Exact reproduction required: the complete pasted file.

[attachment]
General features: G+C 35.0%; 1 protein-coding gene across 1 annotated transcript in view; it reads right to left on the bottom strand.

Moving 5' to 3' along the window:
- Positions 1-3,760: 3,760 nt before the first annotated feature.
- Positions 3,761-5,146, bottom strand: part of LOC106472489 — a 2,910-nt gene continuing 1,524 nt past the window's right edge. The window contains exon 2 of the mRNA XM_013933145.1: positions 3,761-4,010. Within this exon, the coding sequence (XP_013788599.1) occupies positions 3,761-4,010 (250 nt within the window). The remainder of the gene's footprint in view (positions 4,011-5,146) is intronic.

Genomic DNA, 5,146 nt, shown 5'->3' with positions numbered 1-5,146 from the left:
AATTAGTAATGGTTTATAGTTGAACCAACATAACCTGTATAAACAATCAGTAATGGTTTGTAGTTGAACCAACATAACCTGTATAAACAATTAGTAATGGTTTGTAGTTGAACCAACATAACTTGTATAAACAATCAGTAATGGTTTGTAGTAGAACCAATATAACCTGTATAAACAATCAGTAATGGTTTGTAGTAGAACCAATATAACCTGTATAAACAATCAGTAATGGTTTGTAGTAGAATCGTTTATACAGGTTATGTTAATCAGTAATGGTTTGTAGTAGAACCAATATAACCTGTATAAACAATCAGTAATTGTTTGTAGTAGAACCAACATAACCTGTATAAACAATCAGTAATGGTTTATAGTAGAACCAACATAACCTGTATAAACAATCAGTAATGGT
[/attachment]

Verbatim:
General features: G+C 35.0%; 1 protein-coding gene across 1 annotated transcript in view; it reads right to left on the bottom strand.

Moving 5' to 3' along the window:
- Positions 1-3,760: 3,760 nt before the first annotated feature.
- Positions 3,761-5,146, bottom strand: part of LOC106472489 — a 2,910-nt gene continuing 1,524 nt past the window's right edge. The window contains exon 2 of the mRNA XM_013933145.1: positions 3,761-4,010. Within this exon, the coding sequence (XP_013788599.1) occupies positions 3,761-4,010 (250 nt within the window). The remainder of the gene's footprint in view (positions 4,011-5,146) is intronic.

Genomic DNA, 5,146 nt, shown 5'->3' with positions numbered 1-5,146 from the left:
AATTAGTAATGGTTTATAGTTGAACCAACATAACCTGTATAAACAATCAGTAATGGTTTGTAGTTGAACCAACATAACCTGTATAAACAATTAGTAATGGTTTGTAGTTGAACCAACATAACTTGTATAAACAATCAGTAATGGTTTGTAGTAGAACCAATATAACCTGTATAAACAATCAGTAATGGTTTGTAGTAGAACCAATATAACCTGTATAAACAATCAGTAATGGTTTGTAGTAGAATCGTTTATACAGGTTATGTTAATCAGTAATGGTTTGTAGTAGAACCAATATAACCTGTATAAACAATCAGTAATTGTTTGTAGTAGAACCAACATAACCTGTATAAACAATCAGTAATGGTTTATAGTAGAACCAACATAACCTGTATAAACAATCAGTAATGGT